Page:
Pseudocoelomate: Definition and Examples

Pseudocoelomate Definition

A Pseudocoelomate is a group of organisms with a three-layered body that has a fluid-filled body cavity that is not derived from the mesoderm as it present in the true coelom body cavity. However, the body cavity is derived from the blastocoel so which is also known as the blastocoelomate.

In pseudocoelomate, a perivisceral cavity is present which is not a true coelom. A true coelom which lined with the peritoneum that separates the fluid from the body cavity. The organs receive their nutrient and oxygen from the fluid in the body cavity.

It derived from the embryonic blastocoel rather than the secondary cavity within the mesoderm. Blastocoel is a space between the gut and the mesodermal and ectodermal components of the body wall, it is not lined with peritoneum.

The presence of the blastocoel in the embryo is a universal condition in all metazoan. In most of the metazoans, the mesoderm becomes the lining of the body cavity which creating the true coelom. Some of the pseudocoelomates represent the primitive form of coelomates, and their ancestors don’t have a true coelom. Some of the other organisms have lost the peritoneum and have regressed to the pseudocoelomate condition.

Some of the larval forms of coelomates are started as pseudocoelomates. A pseudocoelomate is often a small animal, which mostly depends on diffusion to distribute oxygen and nutrients to its cell. They don’t have a circulatory system, however, they have an open circulatory system known as hemolymph which circulates a blood-like substance within the body cavities of these animals. Due to this, the cavity is referred to as the hemocoel and the organism as a homocoelomate.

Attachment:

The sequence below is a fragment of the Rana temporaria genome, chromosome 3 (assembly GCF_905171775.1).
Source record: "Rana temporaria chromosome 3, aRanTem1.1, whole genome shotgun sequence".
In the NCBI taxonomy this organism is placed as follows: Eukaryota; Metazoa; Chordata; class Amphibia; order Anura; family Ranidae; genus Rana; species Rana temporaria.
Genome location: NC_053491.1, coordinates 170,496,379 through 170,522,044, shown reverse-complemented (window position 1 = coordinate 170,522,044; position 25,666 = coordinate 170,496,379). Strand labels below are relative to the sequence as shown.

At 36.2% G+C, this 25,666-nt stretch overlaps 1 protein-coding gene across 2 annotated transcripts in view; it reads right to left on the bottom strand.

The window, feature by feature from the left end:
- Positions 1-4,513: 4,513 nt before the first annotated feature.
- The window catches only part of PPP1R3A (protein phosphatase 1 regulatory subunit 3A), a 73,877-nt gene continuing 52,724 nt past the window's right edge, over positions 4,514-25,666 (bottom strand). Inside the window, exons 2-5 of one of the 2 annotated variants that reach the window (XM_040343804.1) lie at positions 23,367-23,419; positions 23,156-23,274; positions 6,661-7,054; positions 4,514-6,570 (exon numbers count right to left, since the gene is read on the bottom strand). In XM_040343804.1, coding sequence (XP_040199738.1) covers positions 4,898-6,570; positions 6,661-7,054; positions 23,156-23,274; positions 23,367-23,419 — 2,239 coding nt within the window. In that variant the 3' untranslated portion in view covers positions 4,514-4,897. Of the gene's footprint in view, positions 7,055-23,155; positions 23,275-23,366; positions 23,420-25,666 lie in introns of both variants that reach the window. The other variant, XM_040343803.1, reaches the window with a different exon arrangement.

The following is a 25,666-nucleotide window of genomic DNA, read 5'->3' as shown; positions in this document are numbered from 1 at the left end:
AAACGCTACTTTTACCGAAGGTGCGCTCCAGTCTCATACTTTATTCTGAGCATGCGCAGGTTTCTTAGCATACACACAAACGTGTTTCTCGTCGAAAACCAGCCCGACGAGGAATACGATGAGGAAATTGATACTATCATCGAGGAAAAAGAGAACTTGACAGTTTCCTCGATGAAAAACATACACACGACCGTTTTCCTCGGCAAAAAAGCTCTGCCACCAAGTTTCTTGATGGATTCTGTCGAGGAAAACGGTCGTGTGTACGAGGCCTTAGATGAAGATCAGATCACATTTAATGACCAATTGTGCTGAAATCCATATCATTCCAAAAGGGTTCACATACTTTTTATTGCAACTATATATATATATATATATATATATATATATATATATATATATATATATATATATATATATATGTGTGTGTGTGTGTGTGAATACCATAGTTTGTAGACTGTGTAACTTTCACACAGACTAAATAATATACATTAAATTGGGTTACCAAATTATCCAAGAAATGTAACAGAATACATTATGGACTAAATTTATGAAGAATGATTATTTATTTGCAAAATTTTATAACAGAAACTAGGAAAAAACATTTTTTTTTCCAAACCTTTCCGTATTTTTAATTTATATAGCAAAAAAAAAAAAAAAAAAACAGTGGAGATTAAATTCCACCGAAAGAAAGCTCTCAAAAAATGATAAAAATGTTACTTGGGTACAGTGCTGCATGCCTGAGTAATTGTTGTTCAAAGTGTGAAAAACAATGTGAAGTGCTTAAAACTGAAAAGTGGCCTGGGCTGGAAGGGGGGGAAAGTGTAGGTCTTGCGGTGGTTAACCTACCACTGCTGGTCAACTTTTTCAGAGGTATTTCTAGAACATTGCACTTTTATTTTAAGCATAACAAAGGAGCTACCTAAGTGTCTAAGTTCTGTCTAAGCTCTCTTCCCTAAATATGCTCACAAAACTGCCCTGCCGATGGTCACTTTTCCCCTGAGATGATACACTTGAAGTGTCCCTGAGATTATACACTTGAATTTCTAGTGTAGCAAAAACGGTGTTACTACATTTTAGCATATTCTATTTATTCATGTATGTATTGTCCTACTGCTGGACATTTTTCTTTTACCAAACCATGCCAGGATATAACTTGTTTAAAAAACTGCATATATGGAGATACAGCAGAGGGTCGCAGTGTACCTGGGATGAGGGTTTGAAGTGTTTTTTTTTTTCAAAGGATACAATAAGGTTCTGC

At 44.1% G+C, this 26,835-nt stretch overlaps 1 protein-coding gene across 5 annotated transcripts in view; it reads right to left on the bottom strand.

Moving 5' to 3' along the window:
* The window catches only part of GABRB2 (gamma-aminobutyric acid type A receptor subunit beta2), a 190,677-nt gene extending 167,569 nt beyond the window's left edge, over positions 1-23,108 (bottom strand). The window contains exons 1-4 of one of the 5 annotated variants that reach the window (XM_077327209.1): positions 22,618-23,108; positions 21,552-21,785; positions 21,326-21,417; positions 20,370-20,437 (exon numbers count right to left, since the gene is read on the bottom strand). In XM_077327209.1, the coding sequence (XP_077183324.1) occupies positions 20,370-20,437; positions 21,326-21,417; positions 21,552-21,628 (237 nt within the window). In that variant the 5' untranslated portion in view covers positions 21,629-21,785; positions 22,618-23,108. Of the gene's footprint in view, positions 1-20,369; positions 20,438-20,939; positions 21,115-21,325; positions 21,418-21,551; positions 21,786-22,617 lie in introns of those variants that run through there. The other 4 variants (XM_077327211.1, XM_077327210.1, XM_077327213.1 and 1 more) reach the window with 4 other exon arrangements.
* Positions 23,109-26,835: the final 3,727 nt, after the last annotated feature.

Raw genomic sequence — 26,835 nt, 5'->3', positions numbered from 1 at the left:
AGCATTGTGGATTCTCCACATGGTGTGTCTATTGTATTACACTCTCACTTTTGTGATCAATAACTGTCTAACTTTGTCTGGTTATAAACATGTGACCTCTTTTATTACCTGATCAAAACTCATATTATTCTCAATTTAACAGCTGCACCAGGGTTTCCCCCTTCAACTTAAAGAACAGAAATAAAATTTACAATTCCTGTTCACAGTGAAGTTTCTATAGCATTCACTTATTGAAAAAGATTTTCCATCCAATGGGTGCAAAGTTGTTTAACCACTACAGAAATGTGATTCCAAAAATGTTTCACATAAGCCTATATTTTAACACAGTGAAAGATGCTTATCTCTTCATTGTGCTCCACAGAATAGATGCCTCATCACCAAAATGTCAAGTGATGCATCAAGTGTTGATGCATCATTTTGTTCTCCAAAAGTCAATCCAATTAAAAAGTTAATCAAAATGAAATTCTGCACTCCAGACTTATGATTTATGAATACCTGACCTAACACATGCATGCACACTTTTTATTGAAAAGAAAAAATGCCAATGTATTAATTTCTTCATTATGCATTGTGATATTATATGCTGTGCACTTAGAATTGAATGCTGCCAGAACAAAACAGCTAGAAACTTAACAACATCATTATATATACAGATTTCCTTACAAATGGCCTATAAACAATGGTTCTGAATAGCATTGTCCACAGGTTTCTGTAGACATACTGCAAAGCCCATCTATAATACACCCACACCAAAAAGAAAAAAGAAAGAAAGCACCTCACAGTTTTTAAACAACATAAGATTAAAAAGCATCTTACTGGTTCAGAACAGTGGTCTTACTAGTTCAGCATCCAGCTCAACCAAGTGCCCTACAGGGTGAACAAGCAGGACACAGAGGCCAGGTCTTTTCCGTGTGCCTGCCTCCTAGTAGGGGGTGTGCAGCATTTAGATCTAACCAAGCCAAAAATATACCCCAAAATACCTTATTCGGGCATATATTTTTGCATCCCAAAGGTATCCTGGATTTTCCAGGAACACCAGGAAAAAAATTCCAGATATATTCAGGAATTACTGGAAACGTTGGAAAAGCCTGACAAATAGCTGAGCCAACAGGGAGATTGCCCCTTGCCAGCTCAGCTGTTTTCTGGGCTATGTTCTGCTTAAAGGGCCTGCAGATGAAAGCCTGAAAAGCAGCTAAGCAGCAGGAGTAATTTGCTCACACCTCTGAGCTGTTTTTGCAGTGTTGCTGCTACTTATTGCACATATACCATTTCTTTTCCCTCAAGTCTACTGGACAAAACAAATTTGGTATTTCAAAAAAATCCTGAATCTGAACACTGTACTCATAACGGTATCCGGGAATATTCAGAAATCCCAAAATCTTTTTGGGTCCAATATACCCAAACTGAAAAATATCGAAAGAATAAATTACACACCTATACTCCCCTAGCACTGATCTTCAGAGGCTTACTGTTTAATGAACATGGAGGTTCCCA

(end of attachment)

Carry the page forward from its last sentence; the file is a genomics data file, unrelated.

Examples of Pseudocoelomate


Rotifers are extremely small multicellular organisms that exist by adhering to a substrate and filter-feeding from the water. Rotifers have a distinctive head region with hundreds of cilia that work together to create streams of water that direct food debris into the mouth. Like other metazoa, the rotifers have three different tissues or are triploblastic.

The embryo of a rotifer forms a blastula, similar to a human embryo. The blastocoel in the embryo develops into a cavity that is not covered by the peritoneum. The internal organs are immersed in liquid and oxygen is diffused directly through the outer layers of the small animal. This is the typical form of a pseudocoelomate and is beneficial for the small organism as it needs a separate circulatory system to circulate oxygen. These tiny organisms can be seen below.



Like the rotifers, the nematodes are small pseudocoelomates with a modified body cavity. While the pseudocoelomate state is sometimes thought to be ancestral, many organisms such as the nematodes have advanced body parts. Nematodes reproduce sexually, produce games, and have advanced organs for reproduction and foraging, as shown in the image below. These organisms can live freely or be parasitic in soil or water. Because of their advanced reproductive systems, these tiny organisms have adapted to nearly every environment on the planet.

C elegans male